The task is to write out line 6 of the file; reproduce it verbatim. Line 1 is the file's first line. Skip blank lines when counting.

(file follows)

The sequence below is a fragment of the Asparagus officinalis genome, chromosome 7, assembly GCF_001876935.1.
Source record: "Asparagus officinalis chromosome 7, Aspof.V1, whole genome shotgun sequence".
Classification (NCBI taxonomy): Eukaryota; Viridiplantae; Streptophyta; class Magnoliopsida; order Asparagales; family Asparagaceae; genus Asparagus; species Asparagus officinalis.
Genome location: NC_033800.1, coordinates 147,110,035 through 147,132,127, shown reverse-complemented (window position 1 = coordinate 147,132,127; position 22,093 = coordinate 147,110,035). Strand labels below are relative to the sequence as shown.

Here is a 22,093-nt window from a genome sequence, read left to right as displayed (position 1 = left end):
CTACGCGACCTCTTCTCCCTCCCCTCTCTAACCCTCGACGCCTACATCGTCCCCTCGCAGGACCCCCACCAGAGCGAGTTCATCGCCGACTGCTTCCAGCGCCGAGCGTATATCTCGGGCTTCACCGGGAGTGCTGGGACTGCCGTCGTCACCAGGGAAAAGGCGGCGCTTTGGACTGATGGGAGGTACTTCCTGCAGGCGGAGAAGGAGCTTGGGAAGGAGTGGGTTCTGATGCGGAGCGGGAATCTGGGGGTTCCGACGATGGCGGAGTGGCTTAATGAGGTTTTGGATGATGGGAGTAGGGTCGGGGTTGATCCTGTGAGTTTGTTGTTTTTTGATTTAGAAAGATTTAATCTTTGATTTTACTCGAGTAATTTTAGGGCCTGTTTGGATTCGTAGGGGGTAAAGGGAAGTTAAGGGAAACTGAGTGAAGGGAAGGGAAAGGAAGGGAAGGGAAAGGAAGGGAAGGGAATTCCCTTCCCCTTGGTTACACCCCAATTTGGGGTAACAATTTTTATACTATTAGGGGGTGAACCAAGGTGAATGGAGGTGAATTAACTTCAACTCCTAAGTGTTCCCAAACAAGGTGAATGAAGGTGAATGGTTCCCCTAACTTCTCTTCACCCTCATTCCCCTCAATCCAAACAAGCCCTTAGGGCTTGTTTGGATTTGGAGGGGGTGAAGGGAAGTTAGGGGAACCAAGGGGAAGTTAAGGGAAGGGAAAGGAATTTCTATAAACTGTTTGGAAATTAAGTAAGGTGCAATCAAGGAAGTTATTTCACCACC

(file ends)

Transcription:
CTACGCGACCTCTTCTCCCTCCCCTCTCTAACCCTCGACGCCTACATCGTCCCCTCGCAGGACCCCCACCAGAGCGAGTTCATCGCCGACTGCTTCCAGCGCCGAGCGTATATCTCGGGCTTCACCGGGAGTGCTGGGACTGCCGTCGTCACCAGGGAAAAGGCGGCGCTTTGGACTGATGGGAGGTACTTCCTGCAGGCGGAGAAGGAGCTTGGGAAGGAGTGGGTTCTGATGCGGAGCGGGAATCTGGGGGTTCCGACGATGGCGGAGTGGCTTAATGAGGTTTTGGATGATGGGAGTAGGGTCGGGGTTGATCCTGTGAGTTTGTTGTTTTTTGATTTAGAAAGATTTAATCTTTGATTTTACTCGAGTAATTTTAGGGCCTGTTTGGATTCGTAGGGGGTAAAGGGAAGTTAAGGGAAACTGAGTGAAGGGAAGGGAAAGGAAGGGAAGGGAAAGGAAGGGAAGGGAATTCCCTTCCCCTTGGTTACACCCCAATTTGGGGTAACAATTTTTATACTATTAGGGGGTGAACCAAGGTGAATGGAGGTGAATTAACTTCAACTCCTAAGTGTTCCCAAACAAGGTGAATGAAGGTGAATGGTTCCCCTAACTTCTCTTCACCCTCATTCCCCTCAATCCAAACAAGCCCTTAGGGCTTGTTTGGATTTGGAGGGGGTGAAGGGAAGTTAGGGGAACCAAGGGGAAGTTAAGGGAAGGGAAAGGAATTTCTATAAACTGTTTGGAAATTAAGTAAGGTGCAATCAAGGAAGTTATTTCACCACC